Twitter, microblogging and building your tribe

In a recent post I outlined the 6 different types of social media. In this post we will go more in depth on mircroblogging and how it plays into your tribe building strategy.

Microblogging platforms are services that focus on short updates pushed out to anyone subscribed to receive the updates.  The largest example, by far, is Twitter.  It allows you to post updates that are short and concise, no longer than 140 characters.  Started in 2006, Twitter’s rapid growth reached 100 million users in April of this year.

“I don’t get it”

This is the quote I’ve heard about Twitter from more people than anything else.  To be honest, it took me awhile to “get” it as well.  While I could try to explain it here, I’ve found any verbal explanation falls short of actually helping people  understand how the platform works.  If you are interested in Twitter, the best thing to do is signup, start following a few people and begin reading their updates on a regular basis.  Once you do this for a little while, you’ll start to get it.

Why Twitter?

When deciding whether Twitter is a good outlet for you, keep in mind that it still has just 25% of the users that Facebook does.  That said, Twitter is a great medium for two main reasons:

  1. It is extremely easy to connect with popular people.  Guy Kawasaki is a well known author and venture capitalist.  I was hired by him last year to design and build a blog.  As a result of doing that one job for him, I received tens of thousands of dollars of contracts.  I first made contact with Guy on Twitter.  Twitter is one of the easiest ways to directly connect with people that would otherwise ignore your phone calls and emails.
  2. Content spreads very quickly.  Many of my clients get a large majority of their blog and website traffic from Twitter. Re-tweeting (reposting the same update as someone else) is very popular on Twitter and, as a result, your updates on Twitter can quickly spread.  The more people that re-tweet you, the more people that click to your website and follow you.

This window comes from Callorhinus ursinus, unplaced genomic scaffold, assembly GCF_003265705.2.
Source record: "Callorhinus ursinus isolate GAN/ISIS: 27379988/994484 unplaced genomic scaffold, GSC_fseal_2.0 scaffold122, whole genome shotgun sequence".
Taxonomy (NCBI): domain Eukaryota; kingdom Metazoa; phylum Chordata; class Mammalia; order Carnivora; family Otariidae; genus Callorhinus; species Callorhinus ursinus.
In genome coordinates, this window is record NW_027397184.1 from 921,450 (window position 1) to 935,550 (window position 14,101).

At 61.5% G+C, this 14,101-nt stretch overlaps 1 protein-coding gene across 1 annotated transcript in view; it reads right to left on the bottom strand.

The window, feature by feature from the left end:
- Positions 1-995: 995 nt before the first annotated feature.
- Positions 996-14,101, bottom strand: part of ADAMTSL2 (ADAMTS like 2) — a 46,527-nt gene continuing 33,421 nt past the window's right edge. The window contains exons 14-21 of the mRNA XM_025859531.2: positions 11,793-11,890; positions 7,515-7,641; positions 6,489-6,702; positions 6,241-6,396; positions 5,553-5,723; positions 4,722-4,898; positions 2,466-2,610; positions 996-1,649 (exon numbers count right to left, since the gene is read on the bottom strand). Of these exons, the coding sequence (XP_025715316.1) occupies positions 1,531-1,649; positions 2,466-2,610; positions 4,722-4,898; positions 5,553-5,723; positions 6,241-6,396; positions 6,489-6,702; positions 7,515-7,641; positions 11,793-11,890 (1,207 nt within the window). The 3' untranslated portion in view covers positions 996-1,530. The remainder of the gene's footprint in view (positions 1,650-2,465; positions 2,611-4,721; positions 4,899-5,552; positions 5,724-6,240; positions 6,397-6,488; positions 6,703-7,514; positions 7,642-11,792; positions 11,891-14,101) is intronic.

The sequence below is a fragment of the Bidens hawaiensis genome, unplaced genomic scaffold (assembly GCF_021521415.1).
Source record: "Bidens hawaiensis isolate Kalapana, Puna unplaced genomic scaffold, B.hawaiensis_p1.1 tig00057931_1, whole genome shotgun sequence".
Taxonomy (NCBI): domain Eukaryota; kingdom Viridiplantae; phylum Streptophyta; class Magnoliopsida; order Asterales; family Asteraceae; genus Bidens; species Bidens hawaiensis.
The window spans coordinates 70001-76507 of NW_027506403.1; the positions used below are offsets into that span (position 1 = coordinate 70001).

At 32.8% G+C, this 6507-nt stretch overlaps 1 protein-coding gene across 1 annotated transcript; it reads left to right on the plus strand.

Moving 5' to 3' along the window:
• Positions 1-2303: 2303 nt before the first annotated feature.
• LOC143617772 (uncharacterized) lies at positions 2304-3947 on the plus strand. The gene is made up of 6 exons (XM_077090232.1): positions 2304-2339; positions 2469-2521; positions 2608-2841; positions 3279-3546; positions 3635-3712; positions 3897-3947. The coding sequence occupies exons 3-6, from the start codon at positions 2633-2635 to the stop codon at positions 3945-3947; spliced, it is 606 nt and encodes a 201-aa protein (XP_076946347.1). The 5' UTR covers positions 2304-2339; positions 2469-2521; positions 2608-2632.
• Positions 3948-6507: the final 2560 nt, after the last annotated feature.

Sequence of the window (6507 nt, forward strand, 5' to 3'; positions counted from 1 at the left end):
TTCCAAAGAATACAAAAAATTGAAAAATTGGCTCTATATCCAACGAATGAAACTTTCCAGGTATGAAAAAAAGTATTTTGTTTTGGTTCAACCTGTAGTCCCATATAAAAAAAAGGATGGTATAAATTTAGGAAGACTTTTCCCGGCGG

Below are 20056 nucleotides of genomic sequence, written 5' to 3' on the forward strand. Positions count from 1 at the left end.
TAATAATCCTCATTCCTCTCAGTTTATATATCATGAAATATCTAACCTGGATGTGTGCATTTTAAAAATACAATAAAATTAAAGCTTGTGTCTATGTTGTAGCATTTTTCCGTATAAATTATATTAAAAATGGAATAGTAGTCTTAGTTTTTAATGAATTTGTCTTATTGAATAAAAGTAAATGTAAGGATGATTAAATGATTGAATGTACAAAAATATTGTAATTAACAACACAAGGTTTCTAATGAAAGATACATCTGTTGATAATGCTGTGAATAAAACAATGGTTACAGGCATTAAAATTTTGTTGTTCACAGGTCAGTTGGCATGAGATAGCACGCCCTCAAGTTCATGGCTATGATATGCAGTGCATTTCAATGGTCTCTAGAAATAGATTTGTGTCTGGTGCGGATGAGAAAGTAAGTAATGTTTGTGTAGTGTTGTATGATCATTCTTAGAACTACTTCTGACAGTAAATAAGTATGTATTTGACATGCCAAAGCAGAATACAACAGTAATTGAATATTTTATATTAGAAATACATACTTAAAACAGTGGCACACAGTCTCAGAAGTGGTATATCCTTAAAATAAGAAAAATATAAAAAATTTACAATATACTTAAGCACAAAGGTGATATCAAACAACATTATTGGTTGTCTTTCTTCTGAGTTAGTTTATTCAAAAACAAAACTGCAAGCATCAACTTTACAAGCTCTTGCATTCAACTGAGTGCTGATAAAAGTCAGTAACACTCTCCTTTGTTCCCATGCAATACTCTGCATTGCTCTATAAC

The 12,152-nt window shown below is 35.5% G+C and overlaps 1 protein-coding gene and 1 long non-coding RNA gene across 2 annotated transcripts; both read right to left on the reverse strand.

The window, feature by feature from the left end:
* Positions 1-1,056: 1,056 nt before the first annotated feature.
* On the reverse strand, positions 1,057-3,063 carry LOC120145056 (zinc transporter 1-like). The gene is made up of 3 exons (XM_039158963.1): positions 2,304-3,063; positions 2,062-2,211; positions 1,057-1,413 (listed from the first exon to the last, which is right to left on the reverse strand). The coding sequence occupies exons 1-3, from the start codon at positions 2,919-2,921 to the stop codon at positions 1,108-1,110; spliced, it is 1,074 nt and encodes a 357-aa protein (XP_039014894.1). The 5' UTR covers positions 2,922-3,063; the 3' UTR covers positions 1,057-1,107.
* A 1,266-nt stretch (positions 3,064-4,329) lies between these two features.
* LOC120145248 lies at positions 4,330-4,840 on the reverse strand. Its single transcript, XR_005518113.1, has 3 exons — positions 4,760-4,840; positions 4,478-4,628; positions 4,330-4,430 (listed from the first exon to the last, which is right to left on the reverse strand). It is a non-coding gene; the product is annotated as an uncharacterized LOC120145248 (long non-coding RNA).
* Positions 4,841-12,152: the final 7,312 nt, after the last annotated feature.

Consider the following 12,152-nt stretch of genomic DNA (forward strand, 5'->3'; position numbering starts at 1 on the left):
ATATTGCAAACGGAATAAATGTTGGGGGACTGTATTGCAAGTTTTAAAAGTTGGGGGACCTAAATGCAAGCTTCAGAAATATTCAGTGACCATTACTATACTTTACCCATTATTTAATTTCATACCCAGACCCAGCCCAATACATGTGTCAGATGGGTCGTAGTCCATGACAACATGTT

Getting Started

If you are ready to take the plunge into Twitter but are still a little unsure about the process, follow these steps:

  1. Signup and start following a few people.  As I said above, the best way to “get” Twitter is to start following a few people and regularly reading their updates.  This will give you an idea of how it works.
  2. Learn the terminology.  Here is a great article on the terminology commonly used on Twitter.  This will make your life much easier.
  3. Start by linking to other content.  While promoting your own content is important, you don’t want to only do that.  Start by linking to other articles and blog posts that are on your subject material.  This will establish you as an expert in your field and give you a good start on Twitter content.
  4. Get involved in the conversation.  While you are reading the updates of the people you follow, start replying to them if you have any good feedback.  Most people pay close attention to the people that reply to them on Twitter and will often engage in conversation.  This will allow you to build tighter connections with people and catch their attention.
Tim Grahl
Tim Grahl
Tim Grahl is the author of Your First 1000 Copies and the founder of He has worked with authors for a decade to help them build their platform, connect with readers, and sell more books. He has worked 1-on-1 with over a hundred authors including Daniel Pink, Hugh Howey, Barbara Corcoran, Chip and Dan Heath, Sally Hogshead and many others. He has also launched dozens of New York Times, Wall Street Journal, and Washington Post bestsellers.
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